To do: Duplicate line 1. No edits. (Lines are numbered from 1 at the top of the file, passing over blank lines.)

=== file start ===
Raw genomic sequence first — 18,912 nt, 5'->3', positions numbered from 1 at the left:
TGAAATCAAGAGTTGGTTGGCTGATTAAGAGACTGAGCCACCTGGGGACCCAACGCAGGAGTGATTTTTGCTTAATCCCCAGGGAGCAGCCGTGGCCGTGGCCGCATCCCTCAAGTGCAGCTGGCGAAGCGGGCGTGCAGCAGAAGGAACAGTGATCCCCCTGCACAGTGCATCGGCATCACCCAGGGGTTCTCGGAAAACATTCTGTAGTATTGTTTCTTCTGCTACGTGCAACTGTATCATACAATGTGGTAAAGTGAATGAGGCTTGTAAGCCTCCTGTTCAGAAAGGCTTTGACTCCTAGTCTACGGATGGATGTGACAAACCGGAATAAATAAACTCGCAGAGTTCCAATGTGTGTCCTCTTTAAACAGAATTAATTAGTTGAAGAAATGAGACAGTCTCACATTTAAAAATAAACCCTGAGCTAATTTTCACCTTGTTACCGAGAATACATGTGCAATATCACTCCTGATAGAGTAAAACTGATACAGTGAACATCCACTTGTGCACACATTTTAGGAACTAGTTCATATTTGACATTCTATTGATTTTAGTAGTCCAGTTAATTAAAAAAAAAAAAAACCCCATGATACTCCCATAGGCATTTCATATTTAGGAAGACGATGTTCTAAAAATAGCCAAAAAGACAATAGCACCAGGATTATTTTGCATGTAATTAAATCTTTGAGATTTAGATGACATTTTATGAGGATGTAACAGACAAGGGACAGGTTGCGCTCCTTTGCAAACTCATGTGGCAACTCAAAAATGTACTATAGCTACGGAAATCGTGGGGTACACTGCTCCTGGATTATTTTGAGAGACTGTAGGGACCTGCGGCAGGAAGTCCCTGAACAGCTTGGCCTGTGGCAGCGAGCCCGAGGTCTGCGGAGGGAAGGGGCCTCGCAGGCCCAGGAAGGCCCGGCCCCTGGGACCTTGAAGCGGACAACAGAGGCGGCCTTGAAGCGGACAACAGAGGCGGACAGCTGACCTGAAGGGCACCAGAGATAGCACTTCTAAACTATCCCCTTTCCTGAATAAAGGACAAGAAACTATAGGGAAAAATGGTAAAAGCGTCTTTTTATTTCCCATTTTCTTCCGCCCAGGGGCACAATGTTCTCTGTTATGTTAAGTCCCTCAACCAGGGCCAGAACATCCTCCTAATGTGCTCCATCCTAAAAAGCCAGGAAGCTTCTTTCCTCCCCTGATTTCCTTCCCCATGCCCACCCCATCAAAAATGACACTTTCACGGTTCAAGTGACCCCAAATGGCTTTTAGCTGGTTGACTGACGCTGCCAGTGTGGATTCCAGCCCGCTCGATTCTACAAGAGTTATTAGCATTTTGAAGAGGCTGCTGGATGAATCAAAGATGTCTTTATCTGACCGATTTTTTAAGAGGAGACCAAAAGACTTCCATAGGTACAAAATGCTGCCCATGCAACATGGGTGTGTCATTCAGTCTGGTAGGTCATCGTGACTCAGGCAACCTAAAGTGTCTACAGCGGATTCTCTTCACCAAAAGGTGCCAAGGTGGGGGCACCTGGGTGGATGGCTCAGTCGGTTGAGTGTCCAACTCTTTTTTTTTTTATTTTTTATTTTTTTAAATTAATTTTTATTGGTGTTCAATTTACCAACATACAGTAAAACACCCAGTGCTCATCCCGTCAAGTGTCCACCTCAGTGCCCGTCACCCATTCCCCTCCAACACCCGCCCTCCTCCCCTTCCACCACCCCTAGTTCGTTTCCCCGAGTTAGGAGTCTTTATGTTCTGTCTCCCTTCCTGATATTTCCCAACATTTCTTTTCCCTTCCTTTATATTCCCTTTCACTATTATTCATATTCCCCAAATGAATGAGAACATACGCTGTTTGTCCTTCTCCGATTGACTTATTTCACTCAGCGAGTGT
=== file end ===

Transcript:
Raw genomic sequence first — 18,912 nt, 5'->3', positions numbered from 1 at the left: